‘Money on the Sidelines’ Research Finds Preference for Liquidity but Dissatisfaction with Yields

Concern about having to meet unexpected expenses is causing many more-affluent Americans to rely heavily on savings accounts, CDs and money market funds as they save for retirement, even though there is considerable dissatisfaction with the returns available on these vehicles. According to Money on the Sidelines, a new poll released today from MetLife, 58% of more-affluent investors (those with $200,000 or more in investable assets) cited emergency expenditures as the primary driver for keeping a portion of retirement savings in liquid accounts. One-half of this group had at least one unexpected expense in the past year of $2,000 or more, and nearly three in ten (29%) had between two and five major emergency expenditures.

Not wanting to tie up funds up in a long-term investment (43%) and a volatile stock market (31%) were other major concerns spurring the desire to have liquid funds on hand. The poll, conducted online for MetLife in September 2010 by Harris Interactive, surveyed 1,858 Americans age 45 and older, including 500 individuals with $200,000 or more in investable assets.

Borrowing to Pay Expenses
Surprisingly, more than one-third (35%) of the more-affluent investors polled had to borrow funds from various sources – including credit cards – to pay for an unexpected expense of $2,000 or more in the past year. And, even with a desire to cut back, many of the more affluent indicate that reducing spending is not an easy choice. Nearly half (49%) say that if they cut discretionary spending by 10% or less it would mean a dramatic change in lifestyle.

“Wanting the ability to meet unexpected expenses and concerns about the stock market are not surprising in today's environment. But there is a high cost to keeping retirement savings in these low-yielding products," said Robert E. Sollmann, Jr., executive vice president, Retirement Products at MetLife. “Instead of compromising their future retirement security, fortunately, investors and financial professionals are increasingly seeing the value of products like annuities. Some of these vehicles with optional living benefit riders let people invest in potentially higher-yielding assets, take immediate withdrawals to help meet unexpected expenses, generate predictable lifelong income, and help protect against market declines. It’s a solution that can help give investors the confidence to put their retirement savings back to work and the flexibility to meet their changing needs.”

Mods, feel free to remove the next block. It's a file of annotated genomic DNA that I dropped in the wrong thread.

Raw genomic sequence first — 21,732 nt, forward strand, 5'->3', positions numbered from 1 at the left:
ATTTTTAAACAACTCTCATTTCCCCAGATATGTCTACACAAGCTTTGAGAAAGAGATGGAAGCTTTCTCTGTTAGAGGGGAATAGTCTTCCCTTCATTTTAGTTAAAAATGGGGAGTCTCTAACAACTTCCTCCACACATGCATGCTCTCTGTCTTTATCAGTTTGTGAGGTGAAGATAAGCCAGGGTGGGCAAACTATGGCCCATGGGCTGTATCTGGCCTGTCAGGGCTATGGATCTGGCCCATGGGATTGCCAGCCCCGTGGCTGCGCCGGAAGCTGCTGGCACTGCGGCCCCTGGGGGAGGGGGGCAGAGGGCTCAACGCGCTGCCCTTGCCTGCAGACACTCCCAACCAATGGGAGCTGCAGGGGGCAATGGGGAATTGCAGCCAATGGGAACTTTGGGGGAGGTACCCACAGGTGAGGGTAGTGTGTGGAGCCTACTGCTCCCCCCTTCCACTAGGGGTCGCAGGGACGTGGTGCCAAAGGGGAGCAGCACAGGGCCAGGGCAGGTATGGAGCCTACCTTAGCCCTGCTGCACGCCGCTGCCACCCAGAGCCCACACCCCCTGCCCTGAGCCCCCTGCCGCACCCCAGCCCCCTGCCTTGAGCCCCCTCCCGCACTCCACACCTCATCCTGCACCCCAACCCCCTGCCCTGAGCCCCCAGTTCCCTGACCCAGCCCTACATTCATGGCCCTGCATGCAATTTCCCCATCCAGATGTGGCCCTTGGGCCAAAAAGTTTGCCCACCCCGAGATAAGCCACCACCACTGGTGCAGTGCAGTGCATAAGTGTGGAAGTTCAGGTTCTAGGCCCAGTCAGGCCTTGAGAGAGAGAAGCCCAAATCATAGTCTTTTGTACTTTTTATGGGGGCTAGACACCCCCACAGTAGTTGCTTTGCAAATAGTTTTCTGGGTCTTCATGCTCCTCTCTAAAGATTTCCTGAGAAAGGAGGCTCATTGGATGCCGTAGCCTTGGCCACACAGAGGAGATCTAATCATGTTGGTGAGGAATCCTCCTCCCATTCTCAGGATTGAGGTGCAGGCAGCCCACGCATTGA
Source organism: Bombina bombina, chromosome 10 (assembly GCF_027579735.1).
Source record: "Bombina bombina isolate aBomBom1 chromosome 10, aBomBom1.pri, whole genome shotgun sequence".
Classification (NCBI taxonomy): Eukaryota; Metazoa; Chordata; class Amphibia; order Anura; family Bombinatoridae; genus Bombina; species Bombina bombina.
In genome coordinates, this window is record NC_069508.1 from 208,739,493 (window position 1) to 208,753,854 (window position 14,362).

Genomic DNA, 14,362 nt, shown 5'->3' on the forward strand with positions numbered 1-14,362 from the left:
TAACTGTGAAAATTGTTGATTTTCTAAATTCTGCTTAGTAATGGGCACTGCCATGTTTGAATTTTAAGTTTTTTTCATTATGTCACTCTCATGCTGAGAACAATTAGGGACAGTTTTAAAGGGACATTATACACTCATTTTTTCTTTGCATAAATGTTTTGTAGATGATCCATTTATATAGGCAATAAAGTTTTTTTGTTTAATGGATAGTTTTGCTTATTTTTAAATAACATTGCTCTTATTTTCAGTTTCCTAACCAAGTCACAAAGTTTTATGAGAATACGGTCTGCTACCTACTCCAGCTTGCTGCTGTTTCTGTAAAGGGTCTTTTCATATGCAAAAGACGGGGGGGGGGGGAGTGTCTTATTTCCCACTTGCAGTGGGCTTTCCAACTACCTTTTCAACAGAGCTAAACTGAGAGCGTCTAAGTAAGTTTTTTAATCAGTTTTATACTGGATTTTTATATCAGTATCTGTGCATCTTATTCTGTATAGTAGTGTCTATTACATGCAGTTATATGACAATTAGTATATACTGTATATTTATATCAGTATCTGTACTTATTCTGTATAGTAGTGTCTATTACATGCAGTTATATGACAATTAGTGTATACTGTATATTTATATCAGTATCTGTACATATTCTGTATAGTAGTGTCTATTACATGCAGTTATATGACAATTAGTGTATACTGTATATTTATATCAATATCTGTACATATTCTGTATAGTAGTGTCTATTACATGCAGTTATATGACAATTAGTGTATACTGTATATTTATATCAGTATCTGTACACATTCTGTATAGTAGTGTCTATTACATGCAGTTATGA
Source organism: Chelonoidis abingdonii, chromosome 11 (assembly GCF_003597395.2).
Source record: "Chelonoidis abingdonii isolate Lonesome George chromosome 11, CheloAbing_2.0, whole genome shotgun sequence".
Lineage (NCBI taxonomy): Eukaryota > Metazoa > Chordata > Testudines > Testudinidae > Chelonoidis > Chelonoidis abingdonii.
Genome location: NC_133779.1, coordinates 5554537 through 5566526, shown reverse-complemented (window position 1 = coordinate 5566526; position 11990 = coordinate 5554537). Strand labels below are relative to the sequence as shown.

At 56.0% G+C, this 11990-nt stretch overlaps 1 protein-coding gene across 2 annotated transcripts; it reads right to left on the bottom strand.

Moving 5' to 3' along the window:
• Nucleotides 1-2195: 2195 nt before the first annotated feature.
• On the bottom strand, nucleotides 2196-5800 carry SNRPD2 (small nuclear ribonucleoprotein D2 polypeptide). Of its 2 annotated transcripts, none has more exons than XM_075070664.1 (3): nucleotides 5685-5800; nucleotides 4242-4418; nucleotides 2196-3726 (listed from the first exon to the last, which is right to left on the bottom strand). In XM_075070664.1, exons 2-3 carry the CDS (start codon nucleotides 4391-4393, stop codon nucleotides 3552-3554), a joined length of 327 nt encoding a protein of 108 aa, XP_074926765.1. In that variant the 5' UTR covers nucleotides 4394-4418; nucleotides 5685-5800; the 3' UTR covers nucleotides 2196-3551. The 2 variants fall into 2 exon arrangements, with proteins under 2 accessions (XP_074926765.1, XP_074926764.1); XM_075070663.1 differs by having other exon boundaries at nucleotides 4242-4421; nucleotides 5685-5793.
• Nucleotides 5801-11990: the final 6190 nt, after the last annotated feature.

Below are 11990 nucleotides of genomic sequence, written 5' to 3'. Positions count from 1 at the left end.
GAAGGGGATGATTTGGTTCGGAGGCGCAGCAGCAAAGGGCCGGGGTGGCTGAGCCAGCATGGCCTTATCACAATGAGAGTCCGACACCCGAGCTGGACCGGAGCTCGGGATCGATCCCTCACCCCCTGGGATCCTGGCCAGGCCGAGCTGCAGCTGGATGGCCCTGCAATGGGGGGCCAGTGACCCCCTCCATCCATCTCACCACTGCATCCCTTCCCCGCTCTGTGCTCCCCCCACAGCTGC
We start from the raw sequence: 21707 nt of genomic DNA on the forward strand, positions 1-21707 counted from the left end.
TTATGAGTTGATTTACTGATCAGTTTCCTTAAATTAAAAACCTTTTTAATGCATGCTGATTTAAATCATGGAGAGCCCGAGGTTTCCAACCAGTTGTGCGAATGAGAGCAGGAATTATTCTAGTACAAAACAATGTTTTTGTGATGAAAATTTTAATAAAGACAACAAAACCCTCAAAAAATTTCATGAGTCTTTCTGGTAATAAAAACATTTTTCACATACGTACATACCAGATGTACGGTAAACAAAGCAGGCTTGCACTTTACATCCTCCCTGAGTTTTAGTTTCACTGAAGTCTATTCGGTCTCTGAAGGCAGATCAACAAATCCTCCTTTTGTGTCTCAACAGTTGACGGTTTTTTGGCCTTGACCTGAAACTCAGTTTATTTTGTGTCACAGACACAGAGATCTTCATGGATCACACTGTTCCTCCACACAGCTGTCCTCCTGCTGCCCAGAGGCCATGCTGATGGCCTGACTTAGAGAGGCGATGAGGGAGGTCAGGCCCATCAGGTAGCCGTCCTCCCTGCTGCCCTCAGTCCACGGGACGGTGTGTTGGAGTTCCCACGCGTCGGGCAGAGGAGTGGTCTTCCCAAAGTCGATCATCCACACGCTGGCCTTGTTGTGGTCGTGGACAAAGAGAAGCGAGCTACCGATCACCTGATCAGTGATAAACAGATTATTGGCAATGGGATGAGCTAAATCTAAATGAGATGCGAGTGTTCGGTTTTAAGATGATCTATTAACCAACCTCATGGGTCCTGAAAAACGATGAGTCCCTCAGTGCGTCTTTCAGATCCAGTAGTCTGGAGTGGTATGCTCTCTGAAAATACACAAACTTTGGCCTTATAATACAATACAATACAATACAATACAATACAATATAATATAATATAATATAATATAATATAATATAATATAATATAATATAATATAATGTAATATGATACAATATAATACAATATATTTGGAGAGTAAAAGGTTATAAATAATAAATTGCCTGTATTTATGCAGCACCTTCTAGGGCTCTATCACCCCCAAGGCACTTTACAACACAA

According to the poll:

  • Forty-five percent of the more affluent reported using assets from emergency savings to pay for an unexpected expense, and 32% used liquid investments such as CDs. However, more than one in five (22%) used a credit card or other revolving debt, 9% took out a home equity loan and 4% borrowed from a retirement savings plan.
  • To replace the money used for the unexpected expenses, over one-quarter (28%) of more affluent Americans say they will cut back on discretionary expenses, and 15% say they’ll cut back more on typical household outlays – even though few can afford to trim much without experiencing a significant change in their lifestyle.

Retirement Investing: Liquidity a Cornerstone
Compared to the general population, affluent investors are much more likely to have changed the way they invested for retirement as a result of the financial crisis. More than half (54%) of this group said they changed the way they invest versus 29% of the general population. Cash management concerns have led many of the more well-off investors to effectively “park” some of their retirement finances in highly liquid accounts. According to the poll:

  • While 65% of more-affluent Americans are using mutual funds as a vehicle to save for retirement, a hefty 52% are using bank savings accounts, 51% are using money market accounts and 38% are using CDs. Other savings vehicles used include Treasury/savings bonds (21%), municipal bonds (20%) and fixed annuities (19%).
  • However, more- affluent investors are dissatisfied with the slim returns from their liquid accounts including CDs (51%), bank savings accounts (58%) and money market accounts (46%).
  • In addition to wanting to keep assets liquid to cover household emergencies and concerns about the stock market’s volatility, these investors are keeping assets liquid in case they need to help a friend or family member (26%) and because other investment options are too risky (20%).